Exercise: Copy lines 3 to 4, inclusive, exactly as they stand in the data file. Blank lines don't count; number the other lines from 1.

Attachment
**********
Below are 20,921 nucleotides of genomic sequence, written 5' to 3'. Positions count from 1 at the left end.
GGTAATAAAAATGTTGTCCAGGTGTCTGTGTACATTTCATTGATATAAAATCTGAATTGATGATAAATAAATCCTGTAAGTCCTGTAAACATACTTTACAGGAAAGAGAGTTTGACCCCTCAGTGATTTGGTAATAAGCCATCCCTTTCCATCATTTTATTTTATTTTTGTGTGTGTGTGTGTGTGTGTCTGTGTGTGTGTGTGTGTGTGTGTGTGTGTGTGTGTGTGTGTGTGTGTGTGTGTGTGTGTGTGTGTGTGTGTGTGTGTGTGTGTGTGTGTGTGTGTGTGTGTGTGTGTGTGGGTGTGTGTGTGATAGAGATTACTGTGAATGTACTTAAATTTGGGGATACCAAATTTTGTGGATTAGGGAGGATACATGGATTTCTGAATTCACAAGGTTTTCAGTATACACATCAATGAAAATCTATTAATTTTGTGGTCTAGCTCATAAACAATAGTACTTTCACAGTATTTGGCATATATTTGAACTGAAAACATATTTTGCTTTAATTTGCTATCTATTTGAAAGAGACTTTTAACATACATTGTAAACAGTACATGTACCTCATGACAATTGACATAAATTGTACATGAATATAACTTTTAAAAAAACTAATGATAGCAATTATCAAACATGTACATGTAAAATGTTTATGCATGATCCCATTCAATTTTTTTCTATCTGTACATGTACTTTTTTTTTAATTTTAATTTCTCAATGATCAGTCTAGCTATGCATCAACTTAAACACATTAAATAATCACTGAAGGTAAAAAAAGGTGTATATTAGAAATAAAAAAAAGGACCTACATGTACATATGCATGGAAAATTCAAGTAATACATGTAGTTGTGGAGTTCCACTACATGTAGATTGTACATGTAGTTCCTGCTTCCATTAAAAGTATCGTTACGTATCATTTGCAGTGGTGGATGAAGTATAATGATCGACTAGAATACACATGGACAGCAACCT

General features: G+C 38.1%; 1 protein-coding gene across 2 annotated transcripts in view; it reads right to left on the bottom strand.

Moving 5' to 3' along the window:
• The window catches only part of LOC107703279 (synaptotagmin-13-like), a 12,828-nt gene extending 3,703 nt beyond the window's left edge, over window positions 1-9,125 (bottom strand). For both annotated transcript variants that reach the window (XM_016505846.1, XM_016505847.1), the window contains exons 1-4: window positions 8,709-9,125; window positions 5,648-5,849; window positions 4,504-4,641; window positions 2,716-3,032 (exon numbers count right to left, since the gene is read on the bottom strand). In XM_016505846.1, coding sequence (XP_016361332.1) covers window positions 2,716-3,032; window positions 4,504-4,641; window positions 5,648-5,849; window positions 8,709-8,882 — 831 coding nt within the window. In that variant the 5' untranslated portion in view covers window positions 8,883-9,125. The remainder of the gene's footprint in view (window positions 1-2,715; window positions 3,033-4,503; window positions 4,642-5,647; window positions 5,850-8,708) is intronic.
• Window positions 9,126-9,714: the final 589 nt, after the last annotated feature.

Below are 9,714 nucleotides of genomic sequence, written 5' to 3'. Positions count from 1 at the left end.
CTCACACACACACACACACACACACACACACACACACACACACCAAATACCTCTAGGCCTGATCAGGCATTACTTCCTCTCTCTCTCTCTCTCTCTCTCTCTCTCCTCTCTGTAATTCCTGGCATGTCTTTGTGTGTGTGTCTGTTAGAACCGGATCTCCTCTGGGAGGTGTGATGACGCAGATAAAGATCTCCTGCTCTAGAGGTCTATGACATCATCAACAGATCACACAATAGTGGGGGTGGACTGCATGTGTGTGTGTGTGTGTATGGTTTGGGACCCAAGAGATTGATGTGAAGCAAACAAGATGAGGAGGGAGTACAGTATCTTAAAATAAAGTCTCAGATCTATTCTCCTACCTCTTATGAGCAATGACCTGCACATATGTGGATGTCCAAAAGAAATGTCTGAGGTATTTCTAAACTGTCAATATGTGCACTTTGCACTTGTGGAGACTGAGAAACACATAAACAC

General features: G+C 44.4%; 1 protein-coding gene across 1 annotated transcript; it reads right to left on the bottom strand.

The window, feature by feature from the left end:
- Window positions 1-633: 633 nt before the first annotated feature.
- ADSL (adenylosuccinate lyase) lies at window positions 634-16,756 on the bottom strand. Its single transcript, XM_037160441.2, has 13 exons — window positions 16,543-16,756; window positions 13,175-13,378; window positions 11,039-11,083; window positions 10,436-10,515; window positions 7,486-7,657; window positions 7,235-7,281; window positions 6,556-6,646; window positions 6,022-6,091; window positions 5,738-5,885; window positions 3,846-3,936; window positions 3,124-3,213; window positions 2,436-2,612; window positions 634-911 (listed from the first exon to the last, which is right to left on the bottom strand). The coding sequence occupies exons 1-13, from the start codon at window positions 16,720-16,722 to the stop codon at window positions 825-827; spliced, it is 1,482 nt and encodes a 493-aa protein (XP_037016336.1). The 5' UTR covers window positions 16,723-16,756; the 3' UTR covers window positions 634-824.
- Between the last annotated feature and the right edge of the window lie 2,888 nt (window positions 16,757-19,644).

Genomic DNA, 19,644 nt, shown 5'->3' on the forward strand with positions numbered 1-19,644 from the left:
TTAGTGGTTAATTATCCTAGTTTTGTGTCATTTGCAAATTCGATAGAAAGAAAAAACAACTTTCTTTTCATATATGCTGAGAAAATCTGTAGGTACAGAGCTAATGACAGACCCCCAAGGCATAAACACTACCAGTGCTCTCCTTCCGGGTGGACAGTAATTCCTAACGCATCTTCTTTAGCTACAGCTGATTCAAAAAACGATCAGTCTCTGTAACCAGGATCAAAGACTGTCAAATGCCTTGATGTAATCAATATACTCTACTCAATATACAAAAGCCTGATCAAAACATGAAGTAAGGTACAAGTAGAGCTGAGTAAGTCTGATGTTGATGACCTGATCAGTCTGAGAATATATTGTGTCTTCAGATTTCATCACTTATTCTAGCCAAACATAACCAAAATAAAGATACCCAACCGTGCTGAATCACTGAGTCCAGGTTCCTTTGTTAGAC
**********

General features: G+C 38.1%; 1 protein-coding gene across 2 annotated transcripts in view; it reads right to left on the bottom strand.

Moving 5' to 3' along the window: